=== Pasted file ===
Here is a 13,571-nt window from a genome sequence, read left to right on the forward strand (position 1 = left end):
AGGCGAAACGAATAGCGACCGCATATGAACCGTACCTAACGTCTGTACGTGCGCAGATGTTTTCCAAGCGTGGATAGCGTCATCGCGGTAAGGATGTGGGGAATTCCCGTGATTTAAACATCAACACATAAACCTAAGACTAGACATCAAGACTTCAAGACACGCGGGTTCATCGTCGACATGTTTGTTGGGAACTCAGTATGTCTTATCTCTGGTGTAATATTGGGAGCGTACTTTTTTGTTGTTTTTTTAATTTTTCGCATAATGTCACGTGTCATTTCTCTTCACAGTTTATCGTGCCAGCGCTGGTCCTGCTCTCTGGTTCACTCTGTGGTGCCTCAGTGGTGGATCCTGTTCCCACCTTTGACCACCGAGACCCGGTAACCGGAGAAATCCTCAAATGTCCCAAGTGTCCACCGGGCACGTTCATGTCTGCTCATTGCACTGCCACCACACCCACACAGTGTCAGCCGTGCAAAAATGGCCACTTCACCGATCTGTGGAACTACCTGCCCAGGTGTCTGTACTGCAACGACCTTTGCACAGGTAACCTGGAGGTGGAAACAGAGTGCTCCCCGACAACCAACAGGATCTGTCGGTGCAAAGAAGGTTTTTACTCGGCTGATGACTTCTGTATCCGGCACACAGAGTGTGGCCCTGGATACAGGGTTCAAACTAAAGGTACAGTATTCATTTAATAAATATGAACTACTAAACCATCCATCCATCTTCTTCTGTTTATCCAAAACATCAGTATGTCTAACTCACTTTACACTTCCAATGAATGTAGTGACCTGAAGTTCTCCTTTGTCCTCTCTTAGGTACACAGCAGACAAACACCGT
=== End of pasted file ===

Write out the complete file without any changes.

Here is a 13,571-nt window from a genome sequence, read left to right on the forward strand (position 1 = left end):
AGGCGAAACGAATAGCGACCGCATATGAACCGTACCTAACGTCTGTACGTGCGCAGATGTTTTCCAAGCGTGGATAGCGTCATCGCGGTAAGGATGTGGGGAATTCCCGTGATTTAAACATCAACACATAAACCTAAGACTAGACATCAAGACTTCAAGACACGCGGGTTCATCGTCGACATGTTTGTTGGGAACTCAGTATGTCTTATCTCTGGTGTAATATTGGGAGCGTACTTTTTTGTTGTTTTTTTAATTTTTCGCATAATGTCACGTGTCATTTCTCTTCACAGTTTATCGTGCCAGCGCTGGTCCTGCTCTCTGGTTCACTCTGTGGTGCCTCAGTGGTGGATCCTGTTCCCACCTTTGACCACCGAGACCCGGTAACCGGAGAAATCCTCAAATGTCCCAAGTGTCCACCGGGCACGTTCATGTCTGCTCATTGCACTGCCACCACACCCACACAGTGTCAGCCGTGCAAAAATGGCCACTTCACCGATCTGTGGAACTACCTGCCCAGGTGTCTGTACTGCAACGACCTTTGCACAGGTAACCTGGAGGTGGAAACAGAGTGCTCCCCGACAACCAACAGGATCTGTCGGTGCAAAGAAGGTTTTTACTCGGCTGATGACTTCTGTATCCGGCACACAGAGTGTGGCCCTGGATACAGGGTTCAAACTAAAGGTACAGTATTCATTTAATAAATATGAACTACTAAACCATCCATCCATCTTCTTCTGTTTATCCAAAACATCAGTATGTCTAACTCACTTTACACTTCCAATGAATGTAGTGACCTGAAGTTCTCCTTTGTCCTCTCTTAGGTACACAGCAGACAAACACCGT